1.Move in as close to the subject(s) as possible. Unless you're taking a scenic shot, a lot of background in the picture is not important.
2. don't pose your subject(s) facing the sun causes eye squinting and wrinkles or with their back to the sun causes lighting issues. Position the subject with the sun to their side.
3.How you hold the camera, vertical (up & down) or horizontal (left to right), will help in framing the subject. This will also help you to get as close as possible. Can you get the subjects in the camera's viewfinder when holding it vertically. If so, that's how you should take the photo.
4. Gradulated filters- with Landscape photography in particular, there is usually too much contrast between the sky and the foreground. Neither film or Digital cameras can cope with this contrast range like the human eye can. If you leave it to your camera's meter, it will often expose correctly for the sky, but this means the foreground will be too dark. Graduated filters compensate for this difference (see the examples (Fig 1a and b below). The best ones are ND (Neutral Density) grads or Grey grads, which don't affect the natural colours in the image. Experiment with bracketing exposures (see below), so that you learn how the filter affects your images.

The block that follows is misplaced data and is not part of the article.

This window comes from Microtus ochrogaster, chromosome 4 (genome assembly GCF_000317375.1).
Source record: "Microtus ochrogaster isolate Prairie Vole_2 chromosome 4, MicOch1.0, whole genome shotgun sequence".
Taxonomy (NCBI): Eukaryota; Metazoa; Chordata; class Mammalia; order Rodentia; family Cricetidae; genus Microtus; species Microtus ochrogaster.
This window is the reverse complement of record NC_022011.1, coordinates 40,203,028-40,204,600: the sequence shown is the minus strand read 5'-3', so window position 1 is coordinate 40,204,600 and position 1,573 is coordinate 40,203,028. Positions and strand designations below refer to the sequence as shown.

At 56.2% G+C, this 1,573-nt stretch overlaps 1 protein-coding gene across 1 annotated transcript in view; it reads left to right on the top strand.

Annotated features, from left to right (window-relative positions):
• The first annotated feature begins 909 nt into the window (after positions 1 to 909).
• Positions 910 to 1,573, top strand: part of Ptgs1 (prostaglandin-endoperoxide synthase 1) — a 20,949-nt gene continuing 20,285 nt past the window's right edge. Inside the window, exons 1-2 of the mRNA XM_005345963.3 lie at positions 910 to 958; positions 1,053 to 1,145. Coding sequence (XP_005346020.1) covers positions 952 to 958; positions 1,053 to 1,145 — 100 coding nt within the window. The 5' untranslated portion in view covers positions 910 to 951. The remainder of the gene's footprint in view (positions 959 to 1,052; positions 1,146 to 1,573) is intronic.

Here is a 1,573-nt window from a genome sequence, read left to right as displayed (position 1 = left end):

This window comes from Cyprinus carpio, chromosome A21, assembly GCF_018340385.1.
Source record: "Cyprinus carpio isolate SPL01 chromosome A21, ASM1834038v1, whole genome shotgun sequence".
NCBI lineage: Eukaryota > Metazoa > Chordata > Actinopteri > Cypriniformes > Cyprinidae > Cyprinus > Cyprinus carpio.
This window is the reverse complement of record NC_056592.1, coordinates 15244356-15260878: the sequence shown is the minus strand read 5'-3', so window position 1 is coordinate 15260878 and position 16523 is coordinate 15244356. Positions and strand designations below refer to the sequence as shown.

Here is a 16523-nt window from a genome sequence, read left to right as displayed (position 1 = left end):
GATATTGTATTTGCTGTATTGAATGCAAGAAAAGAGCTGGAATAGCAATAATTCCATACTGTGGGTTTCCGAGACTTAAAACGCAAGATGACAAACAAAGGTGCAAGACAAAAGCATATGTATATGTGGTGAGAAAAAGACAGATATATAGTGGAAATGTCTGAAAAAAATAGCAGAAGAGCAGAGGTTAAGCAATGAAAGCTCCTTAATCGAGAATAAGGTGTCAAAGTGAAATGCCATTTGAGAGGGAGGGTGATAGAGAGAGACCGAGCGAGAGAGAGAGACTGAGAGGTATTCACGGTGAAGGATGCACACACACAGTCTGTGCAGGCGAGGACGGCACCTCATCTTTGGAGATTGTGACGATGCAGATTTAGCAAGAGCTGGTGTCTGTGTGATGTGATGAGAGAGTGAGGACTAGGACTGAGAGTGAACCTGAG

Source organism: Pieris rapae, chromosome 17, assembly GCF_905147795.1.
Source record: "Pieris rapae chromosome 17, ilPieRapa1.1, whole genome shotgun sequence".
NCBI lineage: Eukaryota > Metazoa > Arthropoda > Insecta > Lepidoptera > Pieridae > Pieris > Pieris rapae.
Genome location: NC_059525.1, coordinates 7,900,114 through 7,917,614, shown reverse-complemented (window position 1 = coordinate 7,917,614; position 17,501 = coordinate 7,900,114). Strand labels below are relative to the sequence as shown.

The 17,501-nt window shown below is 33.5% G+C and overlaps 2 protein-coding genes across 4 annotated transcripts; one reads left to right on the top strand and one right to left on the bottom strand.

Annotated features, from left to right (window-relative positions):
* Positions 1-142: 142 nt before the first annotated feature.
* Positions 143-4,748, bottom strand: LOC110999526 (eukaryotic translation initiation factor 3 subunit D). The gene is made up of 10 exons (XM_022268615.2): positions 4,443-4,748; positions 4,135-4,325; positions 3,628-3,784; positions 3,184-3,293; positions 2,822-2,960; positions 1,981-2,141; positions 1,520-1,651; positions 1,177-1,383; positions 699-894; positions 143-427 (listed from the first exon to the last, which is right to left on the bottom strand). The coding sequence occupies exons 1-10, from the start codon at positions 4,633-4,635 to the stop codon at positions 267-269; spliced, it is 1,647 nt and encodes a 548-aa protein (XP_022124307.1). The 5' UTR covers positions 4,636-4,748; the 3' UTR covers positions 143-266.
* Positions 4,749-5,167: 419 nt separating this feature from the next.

5. Point of Focus- For a given subject distance, a telephoto lens captures the scene with a much shallower depth of field than does other lenses. Out of focus distant objects are also made much larger, which enlarges their blur. It's therefore critical that you achieve pinpoint accuracy with your chosen point of focus.